With it successfully installed, we have to tell it how to start. There are two options for this. You can have it run in daemon mode (always on), or you can get inetd, which is a program to launch server applications on request. The obvious advantage is that you save memory and CPU power, but CPU usage will spike on startup when using inetd, and you may experience a delay.

    If you're expecting a lot of traffic, go with the daemon mode. If you're a home user, chances are you'll want to go with inetd.

    Daemon Mode
    This is really quite easy. First, we'll need to edit our services file:
    Code:
    sudo nano /etc/services
    The following lines can go anywhere really, but the end of the file is convenient, particularly if you're planning to have many services running from this machine:
    Code:
    apt-cacher           3142/tcp
    apt-cacher           3142/udp
    3142 is the default port. I see no reason to change it, but if you have one, you may. If so, you'll need to change the daemon_port option in /etc/apt-cacher/apt-cacher.conf

    One more file to edit:
    Code:
    sudo nano /etc/default/apt-cacher
    Set AUTOSTART to 1 to get the daemon to launch at boot time.

    To launch it now, simply type the following:
    Code:
    sudo /etc/init.d/apt-cacher start
    Now, we're all done for the server side of things. Skip down to Part Two

    Inetd Mode
    To kick things off, we'll need to install the service:
    Code:
    sudo apt-get install inetutils-inetd
    Next, we edit a couple of files:
    Code:
    sudo nano /etc/services
    Add these two lines to the end of the file:
    Code:
    apt-cacher           3142/tcp
    apt-cacher           3142/udp
    Now, we have to setup inetd:
    Code:
    sudo nano /etc/inetd.conf
    Add this line:
    Code:
    apt-cacher stream tcp nowait www-data /usr/sbin/tcpd /usr/sbin/apt-cacher -i
    Now, restart the inetd server:
    Code:
    sudo /etc/init.d/inetutils-inetd restart
    You're done!


    Part Two: The Client
    To use apt-cacher, your clients need to redirect their requests to the server machine. APT has its own proxy configuration. Thanks to omegamormegil for this tip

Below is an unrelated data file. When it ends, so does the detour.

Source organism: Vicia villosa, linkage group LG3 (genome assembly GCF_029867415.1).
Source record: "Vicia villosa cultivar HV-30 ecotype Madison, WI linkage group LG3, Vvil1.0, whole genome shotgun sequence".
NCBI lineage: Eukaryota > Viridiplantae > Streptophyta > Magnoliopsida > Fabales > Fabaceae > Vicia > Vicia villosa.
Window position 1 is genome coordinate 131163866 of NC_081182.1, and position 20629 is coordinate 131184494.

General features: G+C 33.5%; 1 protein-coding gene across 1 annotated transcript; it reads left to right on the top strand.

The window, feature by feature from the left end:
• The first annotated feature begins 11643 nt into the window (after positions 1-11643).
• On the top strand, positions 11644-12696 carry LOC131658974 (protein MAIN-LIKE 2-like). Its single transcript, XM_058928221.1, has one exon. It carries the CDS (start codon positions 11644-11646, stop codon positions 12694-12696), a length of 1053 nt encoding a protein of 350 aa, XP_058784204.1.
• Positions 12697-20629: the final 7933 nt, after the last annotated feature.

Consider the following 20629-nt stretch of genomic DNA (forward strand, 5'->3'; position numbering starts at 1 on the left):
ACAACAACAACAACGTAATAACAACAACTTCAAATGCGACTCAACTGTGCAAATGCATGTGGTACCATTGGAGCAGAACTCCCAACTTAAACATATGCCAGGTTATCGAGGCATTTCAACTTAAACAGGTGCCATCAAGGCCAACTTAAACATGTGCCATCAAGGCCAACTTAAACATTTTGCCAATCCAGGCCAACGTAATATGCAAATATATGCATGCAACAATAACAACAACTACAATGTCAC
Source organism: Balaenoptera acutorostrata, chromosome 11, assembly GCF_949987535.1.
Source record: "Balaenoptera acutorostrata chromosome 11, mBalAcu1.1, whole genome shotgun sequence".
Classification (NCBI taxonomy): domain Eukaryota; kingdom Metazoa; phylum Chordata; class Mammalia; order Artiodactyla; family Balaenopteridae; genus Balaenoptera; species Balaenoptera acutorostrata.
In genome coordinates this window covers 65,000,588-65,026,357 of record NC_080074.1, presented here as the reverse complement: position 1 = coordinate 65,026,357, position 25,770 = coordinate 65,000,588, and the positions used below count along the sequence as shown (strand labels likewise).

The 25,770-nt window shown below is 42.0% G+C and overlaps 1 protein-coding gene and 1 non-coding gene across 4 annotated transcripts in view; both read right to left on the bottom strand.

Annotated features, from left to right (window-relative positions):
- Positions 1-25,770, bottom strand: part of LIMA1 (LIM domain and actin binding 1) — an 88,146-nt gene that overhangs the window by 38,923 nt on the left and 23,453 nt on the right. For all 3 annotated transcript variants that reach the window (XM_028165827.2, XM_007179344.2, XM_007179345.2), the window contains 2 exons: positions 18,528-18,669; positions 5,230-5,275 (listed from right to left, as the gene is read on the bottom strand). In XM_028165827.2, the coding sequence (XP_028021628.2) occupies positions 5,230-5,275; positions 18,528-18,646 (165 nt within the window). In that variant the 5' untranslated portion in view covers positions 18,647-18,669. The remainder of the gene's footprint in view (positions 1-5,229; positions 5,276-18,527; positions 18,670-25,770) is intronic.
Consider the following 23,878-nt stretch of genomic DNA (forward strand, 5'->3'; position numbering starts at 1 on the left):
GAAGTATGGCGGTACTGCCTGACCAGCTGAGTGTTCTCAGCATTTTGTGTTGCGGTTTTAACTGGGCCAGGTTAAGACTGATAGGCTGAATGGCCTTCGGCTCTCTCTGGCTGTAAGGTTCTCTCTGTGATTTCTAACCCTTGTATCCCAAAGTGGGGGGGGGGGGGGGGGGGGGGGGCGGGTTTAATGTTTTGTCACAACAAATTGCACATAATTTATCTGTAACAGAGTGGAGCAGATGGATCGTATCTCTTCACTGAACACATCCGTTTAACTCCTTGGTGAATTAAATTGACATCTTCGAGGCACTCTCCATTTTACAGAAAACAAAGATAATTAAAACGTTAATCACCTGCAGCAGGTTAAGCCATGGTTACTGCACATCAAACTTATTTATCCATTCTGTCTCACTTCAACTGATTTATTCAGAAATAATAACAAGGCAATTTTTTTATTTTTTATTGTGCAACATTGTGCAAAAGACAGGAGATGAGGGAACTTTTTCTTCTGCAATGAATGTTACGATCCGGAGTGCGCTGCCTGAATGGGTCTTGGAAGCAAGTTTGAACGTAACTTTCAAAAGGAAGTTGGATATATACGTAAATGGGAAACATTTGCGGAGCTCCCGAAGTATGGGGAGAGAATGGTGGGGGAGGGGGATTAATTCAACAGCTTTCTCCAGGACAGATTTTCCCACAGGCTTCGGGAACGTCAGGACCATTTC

Type the following in a terminal:
    Code:
    echo 'Acquire::http::Proxy "http://hostname:3142";' | sudo tee /etc/apt/apt.conf.d/01proxy
    Where hostname is a valid identifier for your server (for home users, an IP address will probably be convenient).

    For laptop users, this means that you'll be unable to update using this method while on the road (unless you have a global route to your server, although the speed will be greatly reduced). To switch back to direct updates, type the following command:
    Code:
    echo 'Acquire::http::Proxy "http://";' | sudo tee /etc/apt/apt.conf.d/01proxy
    Then once you get home, the command given above will get you using shared updates again.

    If you prefer, APT will look for the last line in the file. You can cut/paste them as needed, but the above commands can be easily written into a script to automate the process for you.

    From ace214, the following command will tell apt-get to use direct fetching methods:
    Code:
    export http_proxy=http://
    As far as I know, this will only work for apt-get until you end your session (by logging out, or exiting/closing the terminal). If you're not tied to the GUI, this may serve as a useful solution for you.